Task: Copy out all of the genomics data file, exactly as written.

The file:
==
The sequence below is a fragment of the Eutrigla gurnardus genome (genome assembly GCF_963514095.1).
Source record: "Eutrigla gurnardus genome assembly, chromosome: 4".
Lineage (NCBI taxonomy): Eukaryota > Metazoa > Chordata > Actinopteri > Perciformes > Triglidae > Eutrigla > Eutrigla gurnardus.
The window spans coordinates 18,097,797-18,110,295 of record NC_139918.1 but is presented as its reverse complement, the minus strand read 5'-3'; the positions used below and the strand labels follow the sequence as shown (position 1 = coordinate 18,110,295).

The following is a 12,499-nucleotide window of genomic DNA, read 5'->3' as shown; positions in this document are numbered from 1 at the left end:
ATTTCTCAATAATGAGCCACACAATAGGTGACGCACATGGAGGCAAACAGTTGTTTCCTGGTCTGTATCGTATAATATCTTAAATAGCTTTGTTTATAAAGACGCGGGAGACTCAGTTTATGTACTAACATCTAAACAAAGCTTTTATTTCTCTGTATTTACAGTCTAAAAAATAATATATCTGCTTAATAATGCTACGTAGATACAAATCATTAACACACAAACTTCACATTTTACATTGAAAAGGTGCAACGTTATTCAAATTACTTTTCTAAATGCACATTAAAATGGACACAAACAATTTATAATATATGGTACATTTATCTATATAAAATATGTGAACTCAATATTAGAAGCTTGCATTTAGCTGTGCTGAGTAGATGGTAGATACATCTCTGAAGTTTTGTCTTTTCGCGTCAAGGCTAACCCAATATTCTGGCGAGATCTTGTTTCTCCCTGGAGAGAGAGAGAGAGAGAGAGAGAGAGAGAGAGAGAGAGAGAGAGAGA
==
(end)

The sequence below is a fragment of the Eutrigla gurnardus genome (genome assembly GCF_963514095.1).
Source record: "Eutrigla gurnardus genome assembly, chromosome: 4".
Lineage (NCBI taxonomy): Eukaryota > Metazoa > Chordata > Actinopteri > Perciformes > Triglidae > Eutrigla > Eutrigla gurnardus.
The window spans coordinates 18,097,797-18,110,295 of record NC_139918.1 but is presented as its reverse complement, the minus strand read 5'-3'; the positions used below and the strand labels follow the sequence as shown (position 1 = coordinate 18,110,295).

The following is a 12,499-nucleotide window of genomic DNA, read 5'->3' as shown; positions in this document are numbered from 1 at the left end:
ATTTCTCAATAATGAGCCACACAATAGGTGACGCACATGGAGGCAAACAGTTGTTTCCTGGTCTGTATCGTATAATATCTTAAATAGCTTTGTTTATAAAGACGCGGGAGACTCAGTTTATGTACTAACATCTAAACAAAGCTTTTATTTCTCTGTATTTACAGTCTAAAAAATAATATATCTGCTTAATAATGCTACGTAGATACAAATCATTAACACACAAACTTCACATTTTACATTGAAAAGGTGCAACGTTATTCAAATTACTTTTCTAAATGCACATTAAAATGGACACAAACAATTTATAATATATGGTACATTTATCTATATAAAATATGTGAACTCAATATTAGAAGCTTGCATTTAGCTGTGCTGAGTAGATGGTAGATACATCTCTGAAGTTTTGTCTTTTCGCGTCAAGGCTAACCCAATATTCTGGCGAGATCTTGTTTCTCCCTGGAGAGAGAGAGAGAGAGAGAGAGAGAGAGAGAGAGAGAGAGAGAGAGA